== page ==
And…I’m back from a quick bout of post-ESA 2011 exhaustion (a few more posts on the way from ESA by the way)!
Loved Julie Palmer’s quick post last month on Bioephemera about a recent NYT article featuring graduate programs. The commissioned art for the piece strikes me as a more “serious”, NYTimes-y version of Jorge Cham’s PhD Comics (which was also featured recently in the NYT). I don’t have to tell any of you graduate students out there how great Cham’s uncanny depictions of your life actually are. According to the NYT article, he started writing the comics as “therapy” for coping with grad school. Even with no formal training in the arts, he’s made a career out of his creativity, and I think we grad students are all in his debt for bringing a little humor to our strife.
On the one hand, cartoons have the potential to engage us in biology without worrying too much about being ‘serious’. Exhibit A, Natalie Dee:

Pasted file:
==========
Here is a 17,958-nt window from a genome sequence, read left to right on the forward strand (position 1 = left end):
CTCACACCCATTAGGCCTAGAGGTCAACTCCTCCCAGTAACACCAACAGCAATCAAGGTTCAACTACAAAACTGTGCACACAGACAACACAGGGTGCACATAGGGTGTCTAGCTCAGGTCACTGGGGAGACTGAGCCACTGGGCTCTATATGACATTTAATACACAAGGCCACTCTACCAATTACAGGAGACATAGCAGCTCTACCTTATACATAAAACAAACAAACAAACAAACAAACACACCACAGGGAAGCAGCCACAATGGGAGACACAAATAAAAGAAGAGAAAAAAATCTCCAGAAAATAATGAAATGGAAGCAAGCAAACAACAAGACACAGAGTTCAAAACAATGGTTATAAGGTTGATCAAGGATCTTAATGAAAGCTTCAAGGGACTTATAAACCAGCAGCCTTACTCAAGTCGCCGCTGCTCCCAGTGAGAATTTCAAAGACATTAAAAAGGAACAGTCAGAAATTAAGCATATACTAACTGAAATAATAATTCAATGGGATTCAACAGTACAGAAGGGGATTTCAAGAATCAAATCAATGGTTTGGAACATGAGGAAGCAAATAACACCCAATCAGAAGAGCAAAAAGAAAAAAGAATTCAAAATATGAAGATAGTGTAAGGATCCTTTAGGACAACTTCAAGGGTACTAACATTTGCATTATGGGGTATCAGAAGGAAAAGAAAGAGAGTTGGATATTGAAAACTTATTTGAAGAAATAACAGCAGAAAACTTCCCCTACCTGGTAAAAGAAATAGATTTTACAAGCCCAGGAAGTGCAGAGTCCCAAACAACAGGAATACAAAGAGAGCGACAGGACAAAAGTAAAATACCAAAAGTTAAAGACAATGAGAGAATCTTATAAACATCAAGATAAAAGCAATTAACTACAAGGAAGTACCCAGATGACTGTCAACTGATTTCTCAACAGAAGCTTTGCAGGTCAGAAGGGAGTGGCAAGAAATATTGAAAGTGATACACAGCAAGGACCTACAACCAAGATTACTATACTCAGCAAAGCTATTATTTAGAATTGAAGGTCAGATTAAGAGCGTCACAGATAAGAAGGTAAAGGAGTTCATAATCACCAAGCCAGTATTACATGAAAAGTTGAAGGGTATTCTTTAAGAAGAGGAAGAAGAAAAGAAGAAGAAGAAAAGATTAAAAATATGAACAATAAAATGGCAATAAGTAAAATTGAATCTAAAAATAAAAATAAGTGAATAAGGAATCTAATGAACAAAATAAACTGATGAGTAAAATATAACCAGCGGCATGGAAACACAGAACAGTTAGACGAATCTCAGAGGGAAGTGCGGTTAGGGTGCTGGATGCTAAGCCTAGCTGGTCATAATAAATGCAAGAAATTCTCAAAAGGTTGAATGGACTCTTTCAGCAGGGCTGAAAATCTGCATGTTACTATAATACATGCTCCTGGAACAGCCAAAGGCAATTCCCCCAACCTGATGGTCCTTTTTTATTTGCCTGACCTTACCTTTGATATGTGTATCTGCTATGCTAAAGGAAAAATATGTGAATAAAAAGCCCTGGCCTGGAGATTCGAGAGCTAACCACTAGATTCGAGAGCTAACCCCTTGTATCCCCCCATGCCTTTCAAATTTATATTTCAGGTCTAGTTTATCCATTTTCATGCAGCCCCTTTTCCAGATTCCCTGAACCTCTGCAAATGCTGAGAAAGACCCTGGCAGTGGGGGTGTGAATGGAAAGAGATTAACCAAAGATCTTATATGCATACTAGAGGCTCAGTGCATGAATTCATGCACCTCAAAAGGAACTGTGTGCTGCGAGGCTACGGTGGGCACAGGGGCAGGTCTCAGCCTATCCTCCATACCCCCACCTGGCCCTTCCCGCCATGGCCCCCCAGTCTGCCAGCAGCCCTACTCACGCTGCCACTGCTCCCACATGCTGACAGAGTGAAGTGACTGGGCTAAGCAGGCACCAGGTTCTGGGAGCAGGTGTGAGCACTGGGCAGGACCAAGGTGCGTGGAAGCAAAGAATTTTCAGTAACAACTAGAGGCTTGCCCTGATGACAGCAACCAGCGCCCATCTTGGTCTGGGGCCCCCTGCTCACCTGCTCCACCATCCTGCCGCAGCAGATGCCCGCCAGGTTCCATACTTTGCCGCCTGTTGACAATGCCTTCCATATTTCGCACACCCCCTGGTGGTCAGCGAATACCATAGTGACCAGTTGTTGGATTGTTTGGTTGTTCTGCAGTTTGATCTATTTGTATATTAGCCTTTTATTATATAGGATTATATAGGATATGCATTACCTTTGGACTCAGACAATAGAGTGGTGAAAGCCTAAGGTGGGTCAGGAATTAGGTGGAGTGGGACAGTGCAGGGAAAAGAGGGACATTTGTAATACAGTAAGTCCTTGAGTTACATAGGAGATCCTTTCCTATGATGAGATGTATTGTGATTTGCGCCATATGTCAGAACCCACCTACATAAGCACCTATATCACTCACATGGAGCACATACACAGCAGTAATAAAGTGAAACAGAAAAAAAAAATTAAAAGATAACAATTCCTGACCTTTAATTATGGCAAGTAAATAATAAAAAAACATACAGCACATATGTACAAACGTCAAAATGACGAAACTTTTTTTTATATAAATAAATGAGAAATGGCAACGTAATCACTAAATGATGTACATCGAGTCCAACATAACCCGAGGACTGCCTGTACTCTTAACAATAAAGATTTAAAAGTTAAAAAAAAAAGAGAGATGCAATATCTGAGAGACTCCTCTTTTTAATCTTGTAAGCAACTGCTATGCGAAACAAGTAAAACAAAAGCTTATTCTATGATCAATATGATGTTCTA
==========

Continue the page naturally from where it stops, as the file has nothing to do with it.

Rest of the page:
Cartoons also have the potential to bring awareness to how science can be perceived (or be ignored) in our culture. Again, Natalie Dee:
They can also serve as commentary on the process by which scientific research is sometimes (but not always!) conducted, as Cham often does with PhD comics:
If you didn’t know PhD comics movie is coming soon, hold on to your freakin’ hats, because it’s almost here!
Comics can also help describe some of the more endearing qualities of we who practice science (Randall Munroe of xkcd.com is very good at this):
Finally, no post on biology humor would be complete without a nod to Gary Larson’s The Far Side. Out of greatest respect for my favorite comic of all time, I can’t post one here. Here’s why. I’m sure many of you out there know of some great bio-comics! Let me know about them with a comment!